Pediatric Anesthesiology
Induction Principles and Technics - 5

Inhalational Induction and
Patients Report Their Experience!

If no IV is present, then inhalational induction is the gentle, pleasant best technic, allowing the anesthesiologist to practice her/his art as psychologist, physiologist, and pharmacologist. Preoperative preparation is essential for optimum results. A simple "try on your mask" test may be used to help predict the likelihood of a smooth, calm inhalational induction. To do this test, the anesthesiologist or assistant brings a mask of the appropriate size for the child to the preoperative waiting area or pre-surgical evaluation area. S/he states that this is the child's own mask, demonstrates how the mask is to be worn on her/himself, then holds the mask out to the child. If the child promptly and happily takes the mask and places it correctly on her/his face, the likelihood of smooth inhalation induction is high. At the other extreme, if the child cries and refuses to touch the mask, preoperative pharmacologic sedation and/or an alternate induction technic should be considered. If the child reluctantly tries on the mask only after considerable encouragement, unstressful inhalational induction may still be accomplished if the child receives timely praise and positive reinforcement and it is pointed out that this wearing of the mask is ALL s/he will have to do in the operating room or induction area. In this case, the anesthesiologist must make sure that wearing the mask is, in fact, all the patient is asked to do. In particular, no monitors other than the best one, the anesthesiologist, ought be used during the initiation of the induction; and the child should not suddenly be asked to perform any tasks during induction such as "blow up the balloon" or "take some deep breaths." This later request is particularly undesirable in that the child may comply and hyperventilate enough to then become apneic in a relatively light plane of anesthesia, so that any further stimulus (e.g., positive pressure ventilation, starting an IV) may result in laryngospasm. It is better and simpler to just trust the child to breath as s/he has been doing all her/his life and calmly provide distracting reassurance with a soft touch and a soothing, story-telling tone of voice. If the child is reluctant to lie down, the induction may be performed with the child sitting up and the anesthesiologist standing behind her/him, ready to support the child as s/he falls asleep. It is not necessary to abruptly, firmly plant the mask on the child's face. Rather, the mask may be slowly brought up from below the child's chin and held at first near but not touching the face. The mask may be gradually brought to gently touch the face as the child becomes drowsy. As the patient is losing consciousness, the experienced pediatric anesthesiologist is the monitor. Once the patient is asleep, her/his parent may be excused and escorted from the operating room, and a precordial stethoscope and pulse oximeter applied. In this manner even a somewhat frightened child can usually be guided through a smooth inhalational induction.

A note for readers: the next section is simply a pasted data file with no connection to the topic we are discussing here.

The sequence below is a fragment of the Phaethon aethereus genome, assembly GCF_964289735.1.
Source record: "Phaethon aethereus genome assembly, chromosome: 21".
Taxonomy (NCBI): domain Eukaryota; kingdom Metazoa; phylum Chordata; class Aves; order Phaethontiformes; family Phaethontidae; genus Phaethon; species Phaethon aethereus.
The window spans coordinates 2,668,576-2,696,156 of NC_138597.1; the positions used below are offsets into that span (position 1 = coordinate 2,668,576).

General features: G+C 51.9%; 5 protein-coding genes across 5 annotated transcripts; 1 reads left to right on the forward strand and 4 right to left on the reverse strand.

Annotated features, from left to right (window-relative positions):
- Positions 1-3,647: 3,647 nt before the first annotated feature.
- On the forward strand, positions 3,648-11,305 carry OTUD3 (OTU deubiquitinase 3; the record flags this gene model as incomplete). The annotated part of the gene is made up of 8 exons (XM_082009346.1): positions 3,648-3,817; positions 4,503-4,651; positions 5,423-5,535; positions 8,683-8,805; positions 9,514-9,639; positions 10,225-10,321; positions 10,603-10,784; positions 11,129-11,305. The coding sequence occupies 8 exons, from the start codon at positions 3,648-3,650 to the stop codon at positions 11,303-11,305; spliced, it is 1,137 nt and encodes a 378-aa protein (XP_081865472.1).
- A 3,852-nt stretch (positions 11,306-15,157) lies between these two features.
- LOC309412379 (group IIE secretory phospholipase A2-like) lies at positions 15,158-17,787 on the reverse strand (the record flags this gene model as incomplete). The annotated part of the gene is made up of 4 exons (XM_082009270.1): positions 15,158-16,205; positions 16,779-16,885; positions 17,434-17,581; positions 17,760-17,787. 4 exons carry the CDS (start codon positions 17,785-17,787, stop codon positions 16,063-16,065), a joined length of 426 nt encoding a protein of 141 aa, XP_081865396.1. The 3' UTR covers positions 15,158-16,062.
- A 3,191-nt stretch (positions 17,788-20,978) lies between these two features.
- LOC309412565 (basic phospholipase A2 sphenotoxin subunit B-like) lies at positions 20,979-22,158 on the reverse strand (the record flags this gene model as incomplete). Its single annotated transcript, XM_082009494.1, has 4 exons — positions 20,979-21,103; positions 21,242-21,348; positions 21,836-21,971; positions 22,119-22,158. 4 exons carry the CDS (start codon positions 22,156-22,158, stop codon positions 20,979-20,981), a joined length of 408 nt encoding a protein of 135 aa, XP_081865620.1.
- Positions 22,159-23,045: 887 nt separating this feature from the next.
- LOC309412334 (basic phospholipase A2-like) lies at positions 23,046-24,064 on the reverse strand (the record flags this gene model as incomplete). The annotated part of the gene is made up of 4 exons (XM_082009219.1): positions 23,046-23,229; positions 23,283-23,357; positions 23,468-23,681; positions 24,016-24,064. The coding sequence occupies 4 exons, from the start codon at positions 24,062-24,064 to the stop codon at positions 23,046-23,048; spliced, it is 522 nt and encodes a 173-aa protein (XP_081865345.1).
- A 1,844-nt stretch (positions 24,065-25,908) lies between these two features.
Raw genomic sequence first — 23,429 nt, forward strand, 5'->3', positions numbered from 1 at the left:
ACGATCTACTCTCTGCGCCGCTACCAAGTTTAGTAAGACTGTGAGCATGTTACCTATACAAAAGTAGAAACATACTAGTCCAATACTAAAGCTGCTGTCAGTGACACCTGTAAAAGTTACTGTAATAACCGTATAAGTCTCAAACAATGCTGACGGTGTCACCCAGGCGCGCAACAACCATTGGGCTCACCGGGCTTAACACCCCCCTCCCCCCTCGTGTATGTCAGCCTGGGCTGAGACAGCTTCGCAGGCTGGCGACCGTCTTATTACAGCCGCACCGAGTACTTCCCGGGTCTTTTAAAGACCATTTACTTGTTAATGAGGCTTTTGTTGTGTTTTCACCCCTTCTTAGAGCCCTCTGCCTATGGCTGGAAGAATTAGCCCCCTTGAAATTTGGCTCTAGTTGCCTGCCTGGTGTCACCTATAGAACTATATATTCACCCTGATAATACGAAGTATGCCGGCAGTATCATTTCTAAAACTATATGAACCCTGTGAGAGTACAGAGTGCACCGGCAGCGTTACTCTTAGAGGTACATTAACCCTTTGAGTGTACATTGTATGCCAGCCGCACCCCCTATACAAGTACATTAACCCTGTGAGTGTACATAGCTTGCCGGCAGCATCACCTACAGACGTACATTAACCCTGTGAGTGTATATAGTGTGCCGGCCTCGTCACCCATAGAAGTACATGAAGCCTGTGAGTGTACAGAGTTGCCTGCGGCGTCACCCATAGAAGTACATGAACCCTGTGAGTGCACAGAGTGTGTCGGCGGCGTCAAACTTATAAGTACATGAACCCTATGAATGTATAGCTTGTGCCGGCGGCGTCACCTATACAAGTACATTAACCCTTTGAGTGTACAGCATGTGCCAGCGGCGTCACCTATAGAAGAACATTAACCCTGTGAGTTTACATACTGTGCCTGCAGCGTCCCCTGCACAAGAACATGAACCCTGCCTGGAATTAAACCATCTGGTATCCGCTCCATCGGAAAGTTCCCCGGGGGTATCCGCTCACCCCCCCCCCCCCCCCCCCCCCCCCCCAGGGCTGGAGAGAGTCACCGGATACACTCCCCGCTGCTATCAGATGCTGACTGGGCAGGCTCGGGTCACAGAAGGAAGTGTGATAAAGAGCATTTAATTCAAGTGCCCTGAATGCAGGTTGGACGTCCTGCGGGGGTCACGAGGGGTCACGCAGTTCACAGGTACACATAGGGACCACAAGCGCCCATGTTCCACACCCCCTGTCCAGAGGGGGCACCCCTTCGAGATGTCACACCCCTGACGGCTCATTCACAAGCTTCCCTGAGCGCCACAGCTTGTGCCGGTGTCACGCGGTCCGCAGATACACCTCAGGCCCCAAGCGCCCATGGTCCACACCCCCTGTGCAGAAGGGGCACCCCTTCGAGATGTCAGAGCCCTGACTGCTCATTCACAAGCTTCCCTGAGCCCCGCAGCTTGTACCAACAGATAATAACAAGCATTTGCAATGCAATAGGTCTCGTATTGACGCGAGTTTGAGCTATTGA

Although isoflurane inhalational inductions may be easily performed by slowly, gradually increasing the isoflurane concentration in 70% nitrous oxide in oxygen, more rapid inductions may be performed with the less pungent agents, halothane and sevoflurane. In fact, immediate 8% sevoflurane in 70% nitrous oxide in oxygen is well tolerated by ASA class I and II children who become completely quiet within about 30 seconds and spontaneously close their eyes within one minute.
If the infant or child comes to the operating room or induction room already very drowsy or asleep, then a "steal" induction may be performed. The operating room is kept quiet and the child is left completely undisturbed except that 70% nitrous oxide in oxygen is gently blown over her/his face. After a minute or two, a gradually increasing concentration of a major inhalational agent (usually halothane or sevoflurane) is added. The mask is slowly, gently brought into contact with the child's face as long as there is little or no response. At first, the anesthesiologist is the sole monitor. As the child makes a smooth transition from physiologic to anesthetic sleep, precordial stethoscope and pulse oximeter may be applied and the child moved to the operating table.

Patients Report Their Experience:

12-year-old Katie describes her inhalational induction:
"The induction was performed with me lying down on a bed in the induction room. My mother and the anesthesiologist were there. The mask was put over my face and started the gas. It smelled weird. After three breaths, I was feeling sort of giggly. Then a second gas was started. It had a sweeter smell than the laughing gas. I was getting drowsy, and I heard the anestesiologist say to my mother, 'The gas is taking effect now.' I could feel my eyes closing, and my mother said, 'Sweet dreams, Katie,' and the next thing I knew, I was in the recovery room."

13-year-old Meredith describes her inhalational induction:
"I ended up going to sleep with a mask induction, and it wasn't so bad after all. They gave me a liquid sedative beforehand to make me very relaxed and a little sleepy, too. When they put the mask on me, I noticed the smell of the gas, but didn't really care because of the sedative. My eyelids got heavy, and I could feel myself drifting off, and then it was all over."

Greg Gordon MD